Select the alternative in element 4 that is appropriate to the facts of the case.

Regarding element 4, if the plaintiff claims that the consumer goods could not be delivered for repair, the judge should decide whether written notice of nonconformity is required. The statute, Civil Code section 1793.2(c), is unclear on this point.

Depending on the circumstances of the case, further instruction on element 6 may be needed to clarify how the jury should calculate “the value of its use” during the time before discovery of the defect.

If remedies are sought under the California Uniform Commercial Code, the plaintiff may be required to prove reasonable notification within a reasonable time. (Cal. U. Com. Code, § 2607(3).) If the court determines that proof is necessary, add the following element to this instruction:

That [name of plaintiff] took reasonable steps to notify [name of defendant] within a reasonable time that the [consumer good] [did not match the quality [of the [sample/model]]/as set forth in the written statement];

See also CACI No. 1243, Notification/Reasonable Time.

If appropriate to the facts, add: “It is not necessary for [name of plaintiff] to prove the cause of a defect in the [consumer good].” The Song-Beverly Consumer Warranty Act does not require a consumer to prove the cause of the defect or failure, only that the consumer good “did not conform to the express warranty.” (See Oregel v. American Isuzu Motors, Inc. (2001) 90 Cal.App.4th 1094, 1102, fn. 8 [109 Cal.Rptr.2d 583].)

In addition to sales of consumer goods, the Consumer Warranty Act applies to leases. (Civ. Code, §§ 1791(g)–(i), 1795.4.) This instruction may be modified for use in cases involving an express warranty in a lease of consumer goods.

See also CACI No. 3202, “Repair Opportunities” Explained.

Sources and Authority

Song-Beverly Consumer Warranty Act: Right of Action. Civil Code section 1794(a).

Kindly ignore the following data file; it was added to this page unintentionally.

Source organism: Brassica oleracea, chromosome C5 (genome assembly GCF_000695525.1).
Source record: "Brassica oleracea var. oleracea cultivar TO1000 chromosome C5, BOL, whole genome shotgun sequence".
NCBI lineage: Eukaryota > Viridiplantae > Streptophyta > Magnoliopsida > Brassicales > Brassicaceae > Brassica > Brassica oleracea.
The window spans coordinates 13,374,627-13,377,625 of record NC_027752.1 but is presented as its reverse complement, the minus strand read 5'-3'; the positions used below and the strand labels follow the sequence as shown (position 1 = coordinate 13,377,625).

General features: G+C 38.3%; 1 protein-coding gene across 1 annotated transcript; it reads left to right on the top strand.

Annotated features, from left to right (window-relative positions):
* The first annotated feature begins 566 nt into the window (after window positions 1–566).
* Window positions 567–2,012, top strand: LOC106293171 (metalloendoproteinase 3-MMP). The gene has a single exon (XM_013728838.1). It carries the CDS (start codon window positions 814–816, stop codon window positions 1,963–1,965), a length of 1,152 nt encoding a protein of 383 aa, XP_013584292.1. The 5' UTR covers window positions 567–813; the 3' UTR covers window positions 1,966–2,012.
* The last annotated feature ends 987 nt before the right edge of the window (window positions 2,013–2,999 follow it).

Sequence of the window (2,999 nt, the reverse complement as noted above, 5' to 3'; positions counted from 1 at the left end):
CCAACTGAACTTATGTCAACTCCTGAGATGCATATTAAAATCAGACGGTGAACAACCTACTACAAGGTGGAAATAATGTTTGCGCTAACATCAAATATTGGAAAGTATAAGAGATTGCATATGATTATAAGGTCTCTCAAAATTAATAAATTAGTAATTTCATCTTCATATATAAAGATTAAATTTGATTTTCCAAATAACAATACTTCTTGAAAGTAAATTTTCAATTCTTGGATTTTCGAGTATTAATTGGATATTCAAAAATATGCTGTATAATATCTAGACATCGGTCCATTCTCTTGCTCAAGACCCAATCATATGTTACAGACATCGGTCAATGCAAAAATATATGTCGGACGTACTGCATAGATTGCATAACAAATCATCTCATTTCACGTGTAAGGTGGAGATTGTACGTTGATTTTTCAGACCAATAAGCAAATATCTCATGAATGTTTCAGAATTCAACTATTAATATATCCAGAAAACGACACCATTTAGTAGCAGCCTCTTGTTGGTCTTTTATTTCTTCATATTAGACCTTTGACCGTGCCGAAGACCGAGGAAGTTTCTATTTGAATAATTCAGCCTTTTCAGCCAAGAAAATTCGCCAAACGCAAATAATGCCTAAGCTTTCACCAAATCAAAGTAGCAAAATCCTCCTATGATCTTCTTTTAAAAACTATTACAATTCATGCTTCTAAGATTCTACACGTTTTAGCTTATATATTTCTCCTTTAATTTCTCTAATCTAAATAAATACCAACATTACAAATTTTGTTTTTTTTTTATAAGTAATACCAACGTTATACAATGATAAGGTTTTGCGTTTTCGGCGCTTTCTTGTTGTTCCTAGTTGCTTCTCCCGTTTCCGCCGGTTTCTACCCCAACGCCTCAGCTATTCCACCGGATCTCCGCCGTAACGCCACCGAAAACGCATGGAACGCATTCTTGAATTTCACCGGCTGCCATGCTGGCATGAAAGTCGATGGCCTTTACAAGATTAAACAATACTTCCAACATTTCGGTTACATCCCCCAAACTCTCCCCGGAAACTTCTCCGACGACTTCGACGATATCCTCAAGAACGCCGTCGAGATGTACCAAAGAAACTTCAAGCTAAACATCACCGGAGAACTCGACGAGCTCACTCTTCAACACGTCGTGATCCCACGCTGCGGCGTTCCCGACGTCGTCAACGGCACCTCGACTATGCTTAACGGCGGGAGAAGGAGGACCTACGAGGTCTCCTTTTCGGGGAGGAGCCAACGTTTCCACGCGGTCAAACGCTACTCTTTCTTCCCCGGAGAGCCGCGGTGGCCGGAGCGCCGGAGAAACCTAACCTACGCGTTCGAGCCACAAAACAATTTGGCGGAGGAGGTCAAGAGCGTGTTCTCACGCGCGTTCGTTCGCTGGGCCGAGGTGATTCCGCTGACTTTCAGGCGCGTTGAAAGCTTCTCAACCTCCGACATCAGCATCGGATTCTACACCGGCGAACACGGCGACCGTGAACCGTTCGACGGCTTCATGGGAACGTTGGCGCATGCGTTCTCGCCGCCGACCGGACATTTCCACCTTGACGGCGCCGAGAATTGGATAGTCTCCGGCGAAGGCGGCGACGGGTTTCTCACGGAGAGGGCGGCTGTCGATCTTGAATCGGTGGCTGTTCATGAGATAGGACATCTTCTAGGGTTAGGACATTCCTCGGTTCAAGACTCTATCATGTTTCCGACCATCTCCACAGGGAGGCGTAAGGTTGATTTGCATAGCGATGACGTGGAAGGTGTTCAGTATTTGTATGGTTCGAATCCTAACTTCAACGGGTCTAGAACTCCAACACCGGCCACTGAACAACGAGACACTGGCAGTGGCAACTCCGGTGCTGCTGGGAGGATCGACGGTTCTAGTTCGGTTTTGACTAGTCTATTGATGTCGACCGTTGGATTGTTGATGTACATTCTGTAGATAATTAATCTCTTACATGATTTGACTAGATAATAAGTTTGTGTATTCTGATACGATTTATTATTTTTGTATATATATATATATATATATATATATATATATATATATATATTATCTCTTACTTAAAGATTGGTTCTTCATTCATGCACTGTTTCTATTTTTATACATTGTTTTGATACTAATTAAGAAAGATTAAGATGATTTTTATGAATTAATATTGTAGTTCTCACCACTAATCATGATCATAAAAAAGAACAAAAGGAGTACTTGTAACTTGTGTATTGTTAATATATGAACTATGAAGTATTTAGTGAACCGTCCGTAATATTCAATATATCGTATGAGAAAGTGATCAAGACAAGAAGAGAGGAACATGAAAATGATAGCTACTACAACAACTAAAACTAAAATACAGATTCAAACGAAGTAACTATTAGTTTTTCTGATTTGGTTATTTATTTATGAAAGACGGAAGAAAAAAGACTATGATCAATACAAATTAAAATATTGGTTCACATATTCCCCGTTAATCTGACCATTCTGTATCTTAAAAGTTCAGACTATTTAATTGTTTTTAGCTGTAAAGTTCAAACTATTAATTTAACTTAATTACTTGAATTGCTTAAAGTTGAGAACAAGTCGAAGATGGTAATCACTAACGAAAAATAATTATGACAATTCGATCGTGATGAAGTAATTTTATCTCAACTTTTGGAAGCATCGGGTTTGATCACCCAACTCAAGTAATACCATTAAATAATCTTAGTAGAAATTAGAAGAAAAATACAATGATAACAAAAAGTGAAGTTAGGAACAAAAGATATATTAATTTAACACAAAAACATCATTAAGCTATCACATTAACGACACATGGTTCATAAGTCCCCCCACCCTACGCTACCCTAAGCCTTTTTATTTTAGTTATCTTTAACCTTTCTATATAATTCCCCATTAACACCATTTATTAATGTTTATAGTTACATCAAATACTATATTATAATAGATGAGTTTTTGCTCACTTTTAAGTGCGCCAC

“Express Warranty” Defined. Civil Code section 1791.2.

Express Warranty Made by Someone Other Than Manufacturer. Civil Code section 1795.

Replacement or Reimbursement After Reasonable Number of Repair Attempts. Civil Code section 1793.2(d).

Extension of Warranty. Civil Code section 1793.1(a)(2).

Buyer’s Delivery of Nonconforming Goods. Civil Code section 1793.2(c).

Distributor or Seller of Used Consumer Goods. Civil Code section 1795.5.

Song-Beverly Does Not Preempt Commercial Code. Civil Code section 1790.3.

Extension of Warranty Period for Repairs. Civil Code section 1793.1(a)(2).

Tolling of Warranty Period for Nonconforming Goods. Civil Code section 1795.6.

“ ‘The Song-Beverly Act is a remedial statute designed to protect consumers who have purchased products covered by an express warranty … . One of the most significant protections afforded by the act is … that “if the manufacturer or its representative in this state does not service or repair the goods to conform to the applicable express warranties after a reasonable number of attempts, the manufacturer shall either replace the goods or reimburse the buyer in an amount equal to the purchase price paid by the buyer … .” …’ In providing these remedies, the Legislature has not required that the consumer maintain possession of the goods at all times. All that is necessary is that the consumer afford the manufacturer a reasonable number of attempts to repair the goods to conform to the applicable express warranties.” (Martinez v. Kia Motors America, Inc. (2011) 193 Cal.App.4th 187, 191 [122 Cal.Rptr.3d 497], internal citation omitted.)